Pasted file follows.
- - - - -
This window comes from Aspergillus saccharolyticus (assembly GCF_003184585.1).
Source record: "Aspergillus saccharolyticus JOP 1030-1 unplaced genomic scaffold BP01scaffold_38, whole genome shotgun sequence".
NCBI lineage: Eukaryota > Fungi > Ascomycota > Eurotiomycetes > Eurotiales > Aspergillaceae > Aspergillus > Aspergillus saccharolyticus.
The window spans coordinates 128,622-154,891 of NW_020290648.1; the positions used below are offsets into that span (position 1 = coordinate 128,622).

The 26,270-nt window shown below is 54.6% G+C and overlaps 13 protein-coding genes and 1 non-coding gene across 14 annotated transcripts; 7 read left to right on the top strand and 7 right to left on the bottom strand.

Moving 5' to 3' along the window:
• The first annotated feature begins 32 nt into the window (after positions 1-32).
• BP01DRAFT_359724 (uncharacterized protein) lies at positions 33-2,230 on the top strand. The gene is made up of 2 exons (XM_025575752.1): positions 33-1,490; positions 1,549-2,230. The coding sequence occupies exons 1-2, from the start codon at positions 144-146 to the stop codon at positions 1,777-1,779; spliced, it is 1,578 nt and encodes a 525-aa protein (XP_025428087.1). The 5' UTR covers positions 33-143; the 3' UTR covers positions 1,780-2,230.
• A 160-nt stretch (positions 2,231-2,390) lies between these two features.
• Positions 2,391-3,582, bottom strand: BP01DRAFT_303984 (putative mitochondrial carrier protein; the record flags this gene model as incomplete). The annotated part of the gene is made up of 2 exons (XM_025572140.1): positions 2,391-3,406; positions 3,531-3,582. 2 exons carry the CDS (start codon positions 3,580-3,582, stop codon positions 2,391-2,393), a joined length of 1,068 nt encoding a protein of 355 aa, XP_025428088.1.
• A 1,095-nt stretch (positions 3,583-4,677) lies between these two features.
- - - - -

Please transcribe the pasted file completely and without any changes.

This window comes from Aspergillus saccharolyticus (assembly GCF_003184585.1).
Source record: "Aspergillus saccharolyticus JOP 1030-1 unplaced genomic scaffold BP01scaffold_38, whole genome shotgun sequence".
NCBI lineage: Eukaryota > Fungi > Ascomycota > Eurotiomycetes > Eurotiales > Aspergillaceae > Aspergillus > Aspergillus saccharolyticus.
The window spans coordinates 128,622-154,891 of NW_020290648.1; the positions used below are offsets into that span (position 1 = coordinate 128,622).

The 26,270-nt window shown below is 54.6% G+C and overlaps 13 protein-coding genes and 1 non-coding gene across 14 annotated transcripts; 7 read left to right on the top strand and 7 right to left on the bottom strand.

Moving 5' to 3' along the window:
• The first annotated feature begins 32 nt into the window (after positions 1-32).
• BP01DRAFT_359724 (uncharacterized protein) lies at positions 33-2,230 on the top strand. The gene is made up of 2 exons (XM_025575752.1): positions 33-1,490; positions 1,549-2,230. The coding sequence occupies exons 1-2, from the start codon at positions 144-146 to the stop codon at positions 1,777-1,779; spliced, it is 1,578 nt and encodes a 525-aa protein (XP_025428087.1). The 5' UTR covers positions 33-143; the 3' UTR covers positions 1,780-2,230.
• A 160-nt stretch (positions 2,231-2,390) lies between these two features.
• Positions 2,391-3,582, bottom strand: BP01DRAFT_303984 (putative mitochondrial carrier protein; the record flags this gene model as incomplete). The annotated part of the gene is made up of 2 exons (XM_025572140.1): positions 2,391-3,406; positions 3,531-3,582. 2 exons carry the CDS (start codon positions 3,580-3,582, stop codon positions 2,391-2,393), a joined length of 1,068 nt encoding a protein of 355 aa, XP_025428088.1.
• A 1,095-nt stretch (positions 3,583-4,677) lies between these two features.